AIVC - Air Infiltration and Ventilation Centre

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air tightness

Calculation model for airtightness and natural ventilation of buildings. Rakennusten tiiviyden ja ilmanvaihdon laskentamalli.

A multi-cell calculation model was developed for calculation of the interconnections between airtightness, air change rates, pressure conditions and energy consumption. The flow equation used in the model is quadratic, which can be used as well for a single leakage path as for a whole building envelope. For energy calculation the area of wind directions is divided into12 sectors (each 30 degrees) plus one sector for calm wind conditions. The mean values of wind speed and outside temperature applied to each wind sector are calculated from weather data of several years period.

Methods for measuring the airtightness and air change rates in buildings. Rakennusten ilmanpitavyyden ja ilmanvaihtuvuuden mittausmenetelmat.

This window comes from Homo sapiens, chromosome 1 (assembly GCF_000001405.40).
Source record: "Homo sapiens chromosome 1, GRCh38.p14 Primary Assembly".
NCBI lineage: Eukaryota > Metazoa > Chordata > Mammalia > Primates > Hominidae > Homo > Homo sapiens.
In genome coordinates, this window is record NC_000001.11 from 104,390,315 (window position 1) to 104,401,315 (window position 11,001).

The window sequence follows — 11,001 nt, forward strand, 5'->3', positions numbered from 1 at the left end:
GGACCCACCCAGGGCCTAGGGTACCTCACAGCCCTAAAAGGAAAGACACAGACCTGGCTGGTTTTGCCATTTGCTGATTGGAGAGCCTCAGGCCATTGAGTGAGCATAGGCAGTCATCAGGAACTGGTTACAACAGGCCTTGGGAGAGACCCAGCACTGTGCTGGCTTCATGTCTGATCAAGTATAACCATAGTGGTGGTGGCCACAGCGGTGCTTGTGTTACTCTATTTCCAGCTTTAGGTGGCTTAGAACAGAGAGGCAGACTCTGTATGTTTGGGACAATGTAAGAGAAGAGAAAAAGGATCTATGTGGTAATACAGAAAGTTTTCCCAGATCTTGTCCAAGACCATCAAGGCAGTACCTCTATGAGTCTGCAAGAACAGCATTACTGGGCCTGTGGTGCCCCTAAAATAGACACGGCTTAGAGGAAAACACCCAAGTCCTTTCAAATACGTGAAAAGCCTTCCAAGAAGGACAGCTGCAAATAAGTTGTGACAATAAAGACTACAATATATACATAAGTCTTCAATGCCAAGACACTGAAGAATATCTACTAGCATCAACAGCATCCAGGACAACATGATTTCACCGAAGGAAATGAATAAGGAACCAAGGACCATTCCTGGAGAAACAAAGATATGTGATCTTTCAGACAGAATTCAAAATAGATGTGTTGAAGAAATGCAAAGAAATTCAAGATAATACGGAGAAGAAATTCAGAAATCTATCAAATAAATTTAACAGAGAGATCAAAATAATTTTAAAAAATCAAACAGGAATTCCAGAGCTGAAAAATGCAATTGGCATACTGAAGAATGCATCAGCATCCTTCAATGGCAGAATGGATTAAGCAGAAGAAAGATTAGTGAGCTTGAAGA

In these instructions for measuring the airtightness and air change rates in buildings, the principles of measurement methodics, the need for measurements and choosing the correct method for different purposes, are presented. Details of measuring are described for the most common methods: the pressure test, the collector chamber method for measuring local leakages, and the tracer gas methods. In addition, other methods and auxiliary measurements are presented.

Proposal for airtightness requirements. Rakennusten tiiviysvaatimusten maarittely.

The share of ventilation in the energy demand in Finnish building stock is about 50 per cent. An essential part of the ventilation heat losses is uncontrolled due to air infiltration, which only partly serves the demand of ventilation. The aim of improving the airtightness of windows and other leakpoints is to prevent the infiltration. But then, if the supply air intake is not mechanical, certain risks of insufficient ventilation occur. In thereport, the interconnection between the building envelope and ventilation system is studied.

Radon and lung cancer - incremental risks associated with residential weatherisation.

Uses a model to estimate the incremental risk of lung cancer associated with increased radon concentrations in indoor air resulting from decreased air infiltration caused by increased air tightness of dwellings. Gives results for selected changes in the air exchange rate. Discusses findings.

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